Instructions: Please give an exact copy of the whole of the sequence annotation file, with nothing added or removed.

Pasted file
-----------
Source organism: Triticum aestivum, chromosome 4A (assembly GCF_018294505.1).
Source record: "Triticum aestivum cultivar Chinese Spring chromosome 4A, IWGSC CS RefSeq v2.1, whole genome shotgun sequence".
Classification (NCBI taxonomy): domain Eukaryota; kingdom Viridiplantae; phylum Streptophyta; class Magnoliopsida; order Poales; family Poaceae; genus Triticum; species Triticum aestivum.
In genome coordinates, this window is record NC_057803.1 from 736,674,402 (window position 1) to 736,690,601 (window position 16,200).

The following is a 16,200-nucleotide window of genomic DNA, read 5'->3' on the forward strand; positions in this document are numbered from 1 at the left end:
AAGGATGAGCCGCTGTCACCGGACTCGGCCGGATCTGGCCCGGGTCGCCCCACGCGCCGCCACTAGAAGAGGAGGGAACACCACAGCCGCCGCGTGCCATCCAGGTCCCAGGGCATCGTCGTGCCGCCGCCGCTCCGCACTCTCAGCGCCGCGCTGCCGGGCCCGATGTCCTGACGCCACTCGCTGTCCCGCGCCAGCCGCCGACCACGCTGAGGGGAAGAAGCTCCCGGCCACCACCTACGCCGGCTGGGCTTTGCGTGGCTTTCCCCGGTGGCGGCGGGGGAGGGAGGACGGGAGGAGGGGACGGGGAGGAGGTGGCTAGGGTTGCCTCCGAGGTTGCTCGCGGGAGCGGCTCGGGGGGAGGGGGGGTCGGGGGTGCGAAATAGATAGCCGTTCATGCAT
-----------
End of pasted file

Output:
Source organism: Triticum aestivum, chromosome 4A (assembly GCF_018294505.1).
Source record: "Triticum aestivum cultivar Chinese Spring chromosome 4A, IWGSC CS RefSeq v2.1, whole genome shotgun sequence".
Classification (NCBI taxonomy): domain Eukaryota; kingdom Viridiplantae; phylum Streptophyta; class Magnoliopsida; order Poales; family Poaceae; genus Triticum; species Triticum aestivum.
In genome coordinates, this window is record NC_057803.1 from 736,674,402 (window position 1) to 736,690,601 (window position 16,200).

The following is a 16,200-nucleotide window of genomic DNA, read 5'->3' on the forward strand; positions in this document are numbered from 1 at the left end:
AAGGATGAGCCGCTGTCACCGGACTCGGCCGGATCTGGCCCGGGTCGCCCCACGCGCCGCCACTAGAAGAGGAGGGAACACCACAGCCGCCGCGTGCCATCCAGGTCCCAGGGCATCGTCGTGCCGCCGCCGCTCCGCACTCTCAGCGCCGCGCTGCCGGGCCCGATGTCCTGACGCCACTCGCTGTCCCGCGCCAGCCGCCGACCACGCTGAGGGGAAGAAGCTCCCGGCCACCACCTACGCCGGCTGGGCTTTGCGTGGCTTTCCCCGGTGGCGGCGGGGGAGGGAGGACGGGAGGAGGGGACGGGGAGGAGGTGGCTAGGGTTGCCTCCGAGGTTGCTCGCGGGAGCGGCTCGGGGGGAGGGGGGGTCGGGGGTGCGAAATAGATAGCCGTTCATGCAT